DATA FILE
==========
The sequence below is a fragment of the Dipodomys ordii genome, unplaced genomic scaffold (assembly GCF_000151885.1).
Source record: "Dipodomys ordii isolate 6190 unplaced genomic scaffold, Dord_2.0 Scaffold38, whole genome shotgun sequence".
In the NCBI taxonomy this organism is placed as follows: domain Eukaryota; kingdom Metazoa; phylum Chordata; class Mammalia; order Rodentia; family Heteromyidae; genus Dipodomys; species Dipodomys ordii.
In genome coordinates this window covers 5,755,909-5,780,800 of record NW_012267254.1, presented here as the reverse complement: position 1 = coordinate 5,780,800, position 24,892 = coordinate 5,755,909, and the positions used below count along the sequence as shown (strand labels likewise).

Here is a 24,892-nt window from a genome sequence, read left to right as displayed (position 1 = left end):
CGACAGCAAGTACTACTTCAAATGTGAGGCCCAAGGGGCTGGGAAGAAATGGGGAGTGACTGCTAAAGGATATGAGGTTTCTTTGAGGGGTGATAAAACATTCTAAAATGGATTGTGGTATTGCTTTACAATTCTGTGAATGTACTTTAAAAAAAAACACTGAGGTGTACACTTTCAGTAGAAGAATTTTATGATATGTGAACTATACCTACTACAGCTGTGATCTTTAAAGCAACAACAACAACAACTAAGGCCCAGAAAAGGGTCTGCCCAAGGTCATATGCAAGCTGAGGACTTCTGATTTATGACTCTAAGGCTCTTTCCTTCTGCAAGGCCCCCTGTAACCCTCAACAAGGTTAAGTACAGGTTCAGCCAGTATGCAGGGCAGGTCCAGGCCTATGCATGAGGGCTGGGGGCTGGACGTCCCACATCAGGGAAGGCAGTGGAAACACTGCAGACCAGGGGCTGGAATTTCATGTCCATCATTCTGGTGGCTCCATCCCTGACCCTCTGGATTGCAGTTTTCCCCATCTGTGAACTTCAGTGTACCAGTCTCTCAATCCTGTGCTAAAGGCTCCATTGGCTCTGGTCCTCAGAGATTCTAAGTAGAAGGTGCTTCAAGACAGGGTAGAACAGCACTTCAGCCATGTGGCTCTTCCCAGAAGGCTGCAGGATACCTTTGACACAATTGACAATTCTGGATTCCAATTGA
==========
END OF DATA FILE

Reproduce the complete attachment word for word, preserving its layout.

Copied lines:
The sequence below is a fragment of the Dipodomys ordii genome, unplaced genomic scaffold (assembly GCF_000151885.1).
Source record: "Dipodomys ordii isolate 6190 unplaced genomic scaffold, Dord_2.0 Scaffold38, whole genome shotgun sequence".
In the NCBI taxonomy this organism is placed as follows: domain Eukaryota; kingdom Metazoa; phylum Chordata; class Mammalia; order Rodentia; family Heteromyidae; genus Dipodomys; species Dipodomys ordii.
In genome coordinates this window covers 5,755,909-5,780,800 of record NW_012267254.1, presented here as the reverse complement: position 1 = coordinate 5,780,800, position 24,892 = coordinate 5,755,909, and the positions used below count along the sequence as shown (strand labels likewise).

Here is a 24,892-nt window from a genome sequence, read left to right as displayed (position 1 = left end):
CGACAGCAAGTACTACTTCAAATGTGAGGCCCAAGGGGCTGGGAAGAAATGGGGAGTGACTGCTAAAGGATATGAGGTTTCTTTGAGGGGTGATAAAACATTCTAAAATGGATTGTGGTATTGCTTTACAATTCTGTGAATGTACTTTAAAAAAAAACACTGAGGTGTACACTTTCAGTAGAAGAATTTTATGATATGTGAACTATACCTACTACAGCTGTGATCTTTAAAGCAACAACAACAACAACTAAGGCCCAGAAAAGGGTCTGCCCAAGGTCATATGCAAGCTGAGGACTTCTGATTTATGACTCTAAGGCTCTTTCCTTCTGCAAGGCCCCCTGTAACCCTCAACAAGGTTAAGTACAGGTTCAGCCAGTATGCAGGGCAGGTCCAGGCCTATGCATGAGGGCTGGGGGCTGGACGTCCCACATCAGGGAAGGCAGTGGAAACACTGCAGACCAGGGGCTGGAATTTCATGTCCATCATTCTGGTGGCTCCATCCCTGACCCTCTGGATTGCAGTTTTCCCCATCTGTGAACTTCAGTGTACCAGTCTCTCAATCCTGTGCTAAAGGCTCCATTGGCTCTGGTCCTCAGAGATTCTAAGTAGAAGGTGCTTCAAGACAGGGTAGAACAGCACTTCAGCCATGTGGCTCTTCCCAGAAGGCTGCAGGATACCTTTGACACAATTGACAATTCTGGATTCCAATTGA